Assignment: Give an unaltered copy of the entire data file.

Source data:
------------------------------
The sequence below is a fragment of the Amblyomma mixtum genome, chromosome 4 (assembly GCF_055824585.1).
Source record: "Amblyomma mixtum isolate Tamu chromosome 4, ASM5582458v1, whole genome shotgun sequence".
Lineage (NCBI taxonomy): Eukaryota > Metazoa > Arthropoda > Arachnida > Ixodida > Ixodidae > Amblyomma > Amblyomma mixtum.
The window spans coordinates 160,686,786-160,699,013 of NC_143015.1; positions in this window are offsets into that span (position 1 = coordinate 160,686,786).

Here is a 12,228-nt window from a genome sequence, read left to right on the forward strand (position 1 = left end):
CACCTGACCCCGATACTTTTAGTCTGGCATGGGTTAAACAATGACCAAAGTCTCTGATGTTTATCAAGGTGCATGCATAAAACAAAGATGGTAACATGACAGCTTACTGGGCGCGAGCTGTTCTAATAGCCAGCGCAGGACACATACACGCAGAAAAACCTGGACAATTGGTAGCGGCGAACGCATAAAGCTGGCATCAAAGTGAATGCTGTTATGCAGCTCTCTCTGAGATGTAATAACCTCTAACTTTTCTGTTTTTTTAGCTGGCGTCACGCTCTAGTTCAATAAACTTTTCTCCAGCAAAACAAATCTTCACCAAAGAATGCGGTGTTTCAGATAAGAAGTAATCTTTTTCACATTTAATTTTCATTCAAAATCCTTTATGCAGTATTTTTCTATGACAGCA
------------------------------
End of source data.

The sequence below is a fragment of the Amblyomma mixtum genome, chromosome 4 (assembly GCF_055824585.1).
Source record: "Amblyomma mixtum isolate Tamu chromosome 4, ASM5582458v1, whole genome shotgun sequence".
Lineage (NCBI taxonomy): Eukaryota > Metazoa > Arthropoda > Arachnida > Ixodida > Ixodidae > Amblyomma > Amblyomma mixtum.
The window spans coordinates 160,686,786-160,699,013 of NC_143015.1; positions in this window are offsets into that span (position 1 = coordinate 160,686,786).

Here is a 12,228-nt window from a genome sequence, read left to right on the forward strand (position 1 = left end):
CACCTGACCCCGATACTTTTAGTCTGGCATGGGTTAAACAATGACCAAAGTCTCTGATGTTTATCAAGGTGCATGCATAAAACAAAGATGGTAACATGACAGCTTACTGGGCGCGAGCTGTTCTAATAGCCAGCGCAGGACACATACACGCAGAAAAACCTGGACAATTGGTAGCGGCGAACGCATAAAGCTGGCATCAAAGTGAATGCTGTTATGCAGCTCTCTCTGAGATGTAATAACCTCTAACTTTTCTGTTTTTTTAGCTGGCGTCACGCTCTAGTTCAATAAACTTTTCTCCAGCAAAACAAATCTTCACCAAAGAATGCGGTGTTTCAGATAAGAAGTAATCTTTTTCACATTTAATTTTCATTCAAAATCCTTTATGCAGTATTTTTCTATGACAGCA